Selecting Stock Plants – September is a good time to begin making cuttings for starting next year’s plants. Lantana cuttings should be made from seasoned wood before any lush growth occurs after the fall rains. If the cutting wood is soft, the cuttings will rot or blast instead of developing roots. The colorful Jacob’s coat (Alternanthera) can be kept as cuttings over winter as can other types of herbaceous plants such as hibiscus, geraniums, coleus, ice plant, sultana and wandering Jew. By September, these plants are conditioned properly for taking of cuttings.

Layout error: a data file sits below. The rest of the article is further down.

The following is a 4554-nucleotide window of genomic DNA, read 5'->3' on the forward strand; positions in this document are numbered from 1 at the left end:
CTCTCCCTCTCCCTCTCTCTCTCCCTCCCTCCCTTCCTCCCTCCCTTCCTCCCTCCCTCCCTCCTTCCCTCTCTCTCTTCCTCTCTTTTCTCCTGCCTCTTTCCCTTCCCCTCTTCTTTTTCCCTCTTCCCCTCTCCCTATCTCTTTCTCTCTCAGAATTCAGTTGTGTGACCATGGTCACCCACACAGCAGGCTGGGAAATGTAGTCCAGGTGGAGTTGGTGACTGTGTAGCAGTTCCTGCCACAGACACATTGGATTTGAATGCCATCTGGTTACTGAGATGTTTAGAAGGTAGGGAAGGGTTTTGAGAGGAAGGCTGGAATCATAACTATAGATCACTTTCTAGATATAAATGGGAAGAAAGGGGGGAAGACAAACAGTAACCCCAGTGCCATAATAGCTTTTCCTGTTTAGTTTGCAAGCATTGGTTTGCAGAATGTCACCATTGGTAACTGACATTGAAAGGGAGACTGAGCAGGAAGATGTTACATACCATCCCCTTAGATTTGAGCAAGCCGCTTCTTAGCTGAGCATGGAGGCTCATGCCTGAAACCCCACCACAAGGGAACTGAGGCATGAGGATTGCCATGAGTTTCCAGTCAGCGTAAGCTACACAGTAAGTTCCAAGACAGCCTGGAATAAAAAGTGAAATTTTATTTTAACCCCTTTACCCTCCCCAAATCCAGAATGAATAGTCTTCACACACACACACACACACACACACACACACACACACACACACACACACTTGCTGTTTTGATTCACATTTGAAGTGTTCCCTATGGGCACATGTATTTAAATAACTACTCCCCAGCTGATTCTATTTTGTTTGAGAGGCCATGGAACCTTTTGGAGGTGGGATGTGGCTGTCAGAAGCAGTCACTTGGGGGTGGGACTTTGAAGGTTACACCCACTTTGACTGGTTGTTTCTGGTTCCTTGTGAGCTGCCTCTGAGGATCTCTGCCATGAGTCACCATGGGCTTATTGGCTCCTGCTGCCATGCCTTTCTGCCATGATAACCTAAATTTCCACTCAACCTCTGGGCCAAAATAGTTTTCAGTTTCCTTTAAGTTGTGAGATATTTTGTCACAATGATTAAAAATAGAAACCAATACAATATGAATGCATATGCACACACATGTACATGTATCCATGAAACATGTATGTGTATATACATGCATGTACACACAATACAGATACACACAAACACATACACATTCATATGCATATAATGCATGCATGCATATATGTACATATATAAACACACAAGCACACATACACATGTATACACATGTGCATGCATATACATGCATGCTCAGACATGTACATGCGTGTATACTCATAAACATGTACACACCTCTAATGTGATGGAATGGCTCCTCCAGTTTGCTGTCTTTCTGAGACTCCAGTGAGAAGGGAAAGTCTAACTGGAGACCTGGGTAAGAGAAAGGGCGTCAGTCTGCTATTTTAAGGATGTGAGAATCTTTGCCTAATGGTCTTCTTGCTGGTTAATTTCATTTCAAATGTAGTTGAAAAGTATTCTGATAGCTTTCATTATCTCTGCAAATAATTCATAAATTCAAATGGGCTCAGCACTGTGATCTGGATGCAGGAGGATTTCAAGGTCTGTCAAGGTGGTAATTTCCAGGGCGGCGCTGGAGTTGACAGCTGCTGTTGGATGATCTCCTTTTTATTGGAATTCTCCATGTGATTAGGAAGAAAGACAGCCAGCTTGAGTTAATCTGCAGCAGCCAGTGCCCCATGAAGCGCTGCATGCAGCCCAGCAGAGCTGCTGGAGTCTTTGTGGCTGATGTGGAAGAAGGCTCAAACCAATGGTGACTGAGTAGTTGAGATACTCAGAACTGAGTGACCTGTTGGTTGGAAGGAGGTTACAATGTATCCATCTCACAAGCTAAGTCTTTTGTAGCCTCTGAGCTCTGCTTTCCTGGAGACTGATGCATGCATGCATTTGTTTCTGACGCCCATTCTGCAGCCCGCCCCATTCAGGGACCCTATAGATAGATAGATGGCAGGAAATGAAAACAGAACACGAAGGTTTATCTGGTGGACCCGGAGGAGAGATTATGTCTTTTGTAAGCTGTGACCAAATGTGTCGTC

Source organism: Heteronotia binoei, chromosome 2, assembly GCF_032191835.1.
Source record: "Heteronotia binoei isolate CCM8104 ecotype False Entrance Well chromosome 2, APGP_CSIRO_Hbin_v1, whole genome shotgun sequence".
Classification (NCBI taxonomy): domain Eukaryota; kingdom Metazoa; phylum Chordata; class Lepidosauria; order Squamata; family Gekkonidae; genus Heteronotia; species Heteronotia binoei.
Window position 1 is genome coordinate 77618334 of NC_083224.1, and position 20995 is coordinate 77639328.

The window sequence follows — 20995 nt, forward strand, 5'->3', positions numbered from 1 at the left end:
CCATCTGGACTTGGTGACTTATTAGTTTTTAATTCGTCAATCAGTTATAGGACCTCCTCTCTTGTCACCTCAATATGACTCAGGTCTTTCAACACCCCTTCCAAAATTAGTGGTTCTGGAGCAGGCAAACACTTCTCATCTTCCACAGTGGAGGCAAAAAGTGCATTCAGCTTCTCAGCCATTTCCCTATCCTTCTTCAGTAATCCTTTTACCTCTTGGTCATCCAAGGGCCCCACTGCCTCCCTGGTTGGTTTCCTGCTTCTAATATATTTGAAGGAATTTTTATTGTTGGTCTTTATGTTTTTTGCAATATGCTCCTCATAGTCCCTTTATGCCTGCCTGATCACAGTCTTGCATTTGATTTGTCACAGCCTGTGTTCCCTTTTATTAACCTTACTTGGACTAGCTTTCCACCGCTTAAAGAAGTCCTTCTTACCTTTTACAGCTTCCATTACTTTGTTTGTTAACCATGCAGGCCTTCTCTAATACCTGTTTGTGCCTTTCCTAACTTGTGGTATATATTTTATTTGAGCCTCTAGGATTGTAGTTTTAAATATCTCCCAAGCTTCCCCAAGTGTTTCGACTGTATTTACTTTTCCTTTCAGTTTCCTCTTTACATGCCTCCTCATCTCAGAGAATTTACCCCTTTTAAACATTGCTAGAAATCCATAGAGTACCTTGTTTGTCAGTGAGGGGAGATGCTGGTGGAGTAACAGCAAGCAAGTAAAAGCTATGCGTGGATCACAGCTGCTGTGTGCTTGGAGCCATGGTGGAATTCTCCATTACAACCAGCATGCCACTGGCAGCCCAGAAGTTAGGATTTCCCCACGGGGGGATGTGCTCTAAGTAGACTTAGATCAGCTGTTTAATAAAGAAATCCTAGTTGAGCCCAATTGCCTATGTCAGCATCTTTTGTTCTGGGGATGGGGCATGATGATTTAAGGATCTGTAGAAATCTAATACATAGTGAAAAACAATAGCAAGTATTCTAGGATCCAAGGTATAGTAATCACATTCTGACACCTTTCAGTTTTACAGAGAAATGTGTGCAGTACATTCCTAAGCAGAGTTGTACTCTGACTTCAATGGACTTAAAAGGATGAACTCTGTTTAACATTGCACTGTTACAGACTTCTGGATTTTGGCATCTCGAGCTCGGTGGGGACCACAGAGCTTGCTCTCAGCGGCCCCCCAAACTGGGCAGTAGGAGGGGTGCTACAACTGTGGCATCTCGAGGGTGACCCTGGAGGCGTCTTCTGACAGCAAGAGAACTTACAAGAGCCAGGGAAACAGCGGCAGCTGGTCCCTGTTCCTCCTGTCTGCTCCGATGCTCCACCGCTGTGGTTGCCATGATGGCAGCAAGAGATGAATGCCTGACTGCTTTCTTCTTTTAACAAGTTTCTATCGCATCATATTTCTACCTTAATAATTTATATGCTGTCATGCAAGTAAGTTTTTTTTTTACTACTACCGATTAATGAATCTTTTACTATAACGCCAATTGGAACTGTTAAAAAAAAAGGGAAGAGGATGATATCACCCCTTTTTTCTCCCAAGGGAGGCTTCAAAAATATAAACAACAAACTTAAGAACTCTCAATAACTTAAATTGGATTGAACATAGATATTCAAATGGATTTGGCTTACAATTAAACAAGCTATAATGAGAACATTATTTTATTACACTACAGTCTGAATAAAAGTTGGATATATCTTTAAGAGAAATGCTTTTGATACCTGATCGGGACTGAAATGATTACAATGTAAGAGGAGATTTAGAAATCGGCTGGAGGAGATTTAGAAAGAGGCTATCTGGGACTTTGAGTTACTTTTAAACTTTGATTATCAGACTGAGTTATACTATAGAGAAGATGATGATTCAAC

Roses – The cool nights of September will stimulate new growth for a lush crop of bloom during early October. This means the last application of fertilizer should be made this month. Light liquid feedings will be very beneficial, or you may use your own pet brand of commercial fertilizer or rose food. Cottonseed meal is a wonderful food and should be used at the rate of one-half teacupful per plant and worked in lightly around each plant. Heavy watering should follow so that the rose plant may absorb the food. Throughout our section, the quality of fall roses often surpasses that of spring blooms, even though they are usually fewer in number. In watering, keep the water off the foliage and do not water after mid-afternoon in order that the plants can go into the night with surfaces dry. The usual disease and insect pests are prevalent during this fall season, so be on constant guard to protect these plants.